Saturday, November 3, 2012

My reaction to Fidelity National Title Insurance Company's Verified Answer to Third Amended Complaint

After the first part of my deposition (we have still not completed it) I actually felt for the very first time since I had spoken to the first Claims Counsel in Walnut Creek that someone from Fidelity was actually listening to what I had to say and was not only listening but attempting to understand how complex this situation had become.

Then I received his Verified Answer to the Third Amended Complaint much of which all I could do was shake my head in wonder (that they did not employ escrow officers and title officers nor prepare things like Grant Deeds) and when I got to the portion of Affirmative Defenses I got extremely angry as I felt that Fidelity was saying that it was my fault that they had listed Parcels Two, Three, Four and Five not only in my Preliminary Title Report but also in the Grant Deed.

Well on the first part of this - I did not understand this until a couple of days ago when I realized that there were two affiliated companies Fidelity National Title Company and Fidelity National Title Insurance Company.  So one obvious reason for this division is so that FNTIC can claim that it has no responsibility for the errors made by FNTC.  This makes sense in claims cases like this one and I am sure that there are other justifications for this distinction.  But I confess that not only did I not realize this when this particular property was in escrow not once but twice and was insured twice but I did not realize this even though I began using Fidelity almost 20 years ago as both a licensed real estate agent and later broker.  And it does not totally make sense to me that the offer to insure which is presented by the Preliminary Title Report is prepared by a company other than the company that actually insures the title.  Call me stupid.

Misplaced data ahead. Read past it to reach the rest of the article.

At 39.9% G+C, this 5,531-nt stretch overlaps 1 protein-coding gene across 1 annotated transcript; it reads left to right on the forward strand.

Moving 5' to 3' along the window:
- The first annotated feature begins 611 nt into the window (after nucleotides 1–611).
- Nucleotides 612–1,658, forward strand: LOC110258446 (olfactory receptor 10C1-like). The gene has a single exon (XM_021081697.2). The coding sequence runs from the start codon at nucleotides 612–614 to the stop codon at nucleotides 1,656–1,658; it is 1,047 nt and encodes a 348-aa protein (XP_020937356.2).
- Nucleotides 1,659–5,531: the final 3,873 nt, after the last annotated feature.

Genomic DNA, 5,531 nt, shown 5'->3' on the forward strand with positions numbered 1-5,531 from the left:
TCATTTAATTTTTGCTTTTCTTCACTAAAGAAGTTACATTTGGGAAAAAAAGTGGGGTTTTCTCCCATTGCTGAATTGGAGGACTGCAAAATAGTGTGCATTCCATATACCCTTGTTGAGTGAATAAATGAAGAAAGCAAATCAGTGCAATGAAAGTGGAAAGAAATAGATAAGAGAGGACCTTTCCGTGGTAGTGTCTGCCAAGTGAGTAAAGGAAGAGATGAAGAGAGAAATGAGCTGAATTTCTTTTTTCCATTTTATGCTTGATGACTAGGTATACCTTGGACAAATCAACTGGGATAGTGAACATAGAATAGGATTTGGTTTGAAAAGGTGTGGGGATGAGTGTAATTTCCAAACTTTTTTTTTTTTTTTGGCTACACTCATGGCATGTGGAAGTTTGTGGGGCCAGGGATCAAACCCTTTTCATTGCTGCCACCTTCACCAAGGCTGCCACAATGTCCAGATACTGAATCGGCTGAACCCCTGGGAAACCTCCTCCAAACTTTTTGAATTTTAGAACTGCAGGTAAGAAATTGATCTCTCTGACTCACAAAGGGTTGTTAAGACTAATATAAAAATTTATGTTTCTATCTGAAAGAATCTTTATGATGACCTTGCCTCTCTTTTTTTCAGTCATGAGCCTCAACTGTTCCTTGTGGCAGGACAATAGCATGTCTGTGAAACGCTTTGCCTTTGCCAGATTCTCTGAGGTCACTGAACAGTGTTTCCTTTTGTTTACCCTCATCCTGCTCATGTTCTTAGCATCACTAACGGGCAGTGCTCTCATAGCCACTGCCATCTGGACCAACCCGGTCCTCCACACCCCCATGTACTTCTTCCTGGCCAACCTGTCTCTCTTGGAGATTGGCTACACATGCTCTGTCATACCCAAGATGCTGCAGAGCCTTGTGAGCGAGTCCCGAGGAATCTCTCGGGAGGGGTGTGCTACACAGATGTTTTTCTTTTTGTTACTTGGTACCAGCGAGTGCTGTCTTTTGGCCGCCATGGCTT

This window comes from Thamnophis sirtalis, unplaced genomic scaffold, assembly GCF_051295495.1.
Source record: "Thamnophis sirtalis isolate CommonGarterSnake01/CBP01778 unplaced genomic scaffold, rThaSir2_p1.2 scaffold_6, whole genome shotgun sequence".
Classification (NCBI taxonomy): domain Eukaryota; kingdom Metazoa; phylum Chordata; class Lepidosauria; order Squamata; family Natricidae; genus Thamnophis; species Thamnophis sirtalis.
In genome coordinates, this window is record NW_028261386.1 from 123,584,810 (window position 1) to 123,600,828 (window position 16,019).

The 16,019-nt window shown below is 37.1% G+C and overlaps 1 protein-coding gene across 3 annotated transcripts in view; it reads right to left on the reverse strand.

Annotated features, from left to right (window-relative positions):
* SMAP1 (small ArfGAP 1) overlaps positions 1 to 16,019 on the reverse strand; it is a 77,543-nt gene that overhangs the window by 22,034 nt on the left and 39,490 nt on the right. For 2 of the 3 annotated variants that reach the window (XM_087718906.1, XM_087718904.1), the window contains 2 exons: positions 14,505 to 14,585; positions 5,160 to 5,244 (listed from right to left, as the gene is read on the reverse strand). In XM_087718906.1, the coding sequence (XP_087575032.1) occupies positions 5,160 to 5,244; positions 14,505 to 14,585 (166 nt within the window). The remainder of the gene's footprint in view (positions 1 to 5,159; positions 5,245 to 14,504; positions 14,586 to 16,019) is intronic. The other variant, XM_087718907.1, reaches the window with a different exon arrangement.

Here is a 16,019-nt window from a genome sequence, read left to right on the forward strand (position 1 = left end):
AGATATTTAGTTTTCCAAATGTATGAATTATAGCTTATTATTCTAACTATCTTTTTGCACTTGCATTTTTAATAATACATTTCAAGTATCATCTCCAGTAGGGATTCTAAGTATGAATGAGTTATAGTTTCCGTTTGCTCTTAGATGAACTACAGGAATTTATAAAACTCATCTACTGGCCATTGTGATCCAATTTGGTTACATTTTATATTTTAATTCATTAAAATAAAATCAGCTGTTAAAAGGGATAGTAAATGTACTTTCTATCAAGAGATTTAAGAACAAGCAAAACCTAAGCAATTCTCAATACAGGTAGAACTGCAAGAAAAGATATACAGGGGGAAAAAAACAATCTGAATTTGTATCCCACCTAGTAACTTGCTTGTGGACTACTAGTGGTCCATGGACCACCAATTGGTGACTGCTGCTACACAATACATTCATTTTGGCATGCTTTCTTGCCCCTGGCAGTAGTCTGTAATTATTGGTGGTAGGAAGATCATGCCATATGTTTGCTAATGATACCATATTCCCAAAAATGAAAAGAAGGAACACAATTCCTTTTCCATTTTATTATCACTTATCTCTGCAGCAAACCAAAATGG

When I read the Affirmative Defenses I felt betrayed by my insurance company Fidelity National Title Insurance Company as I had expected that it was their job to protect me, the insured, and instead of taking responsibility for the error that was made by Fidelity, they were trying to blame me.  I just plain did not understand what I felt was a direct attack.

Then a few weeks later the situation with Progressive Insurance and the death of Progressive's client in a 2010 car crash in Baltimore was all over the news due to an online post made by her brother Matt Fisher titled "My Sister Paid Progressive Insurance to Defend Her Killer In Court."  Not only did I read Matt's post but every article I could find. "At the trial, the guy who killed my sister was defended by Progressive's legal team," Fisher wrote.  "If you are insured by Progressive, and they owe you money, they will defend your killer in court in order to not pay you your policy."  The way I understand what happened is that Progressive refused to pay the claim for the benefit due the dead girl's family (which they used to pay off her student loans) and the way the system works in Maryland they had to take the other driver to court to prove that he had run a red light and was responsible for Katie Fisher's death.  Progressive's attorneys were not present to defend the other driver but rather to prove that Katie was responsible for the crash to relieve Progressive of their liability to pay the claim.  (This is a brief description but there is a lot of articles plus Matt's posts to read.)

As I read this it became apparent the meaning of the Affirmative Defenses in Fidelity's Answer.  Rather than pay me for the claim for the loss of the easement, they strategy would be to show that I was at fault or it was my responsibility.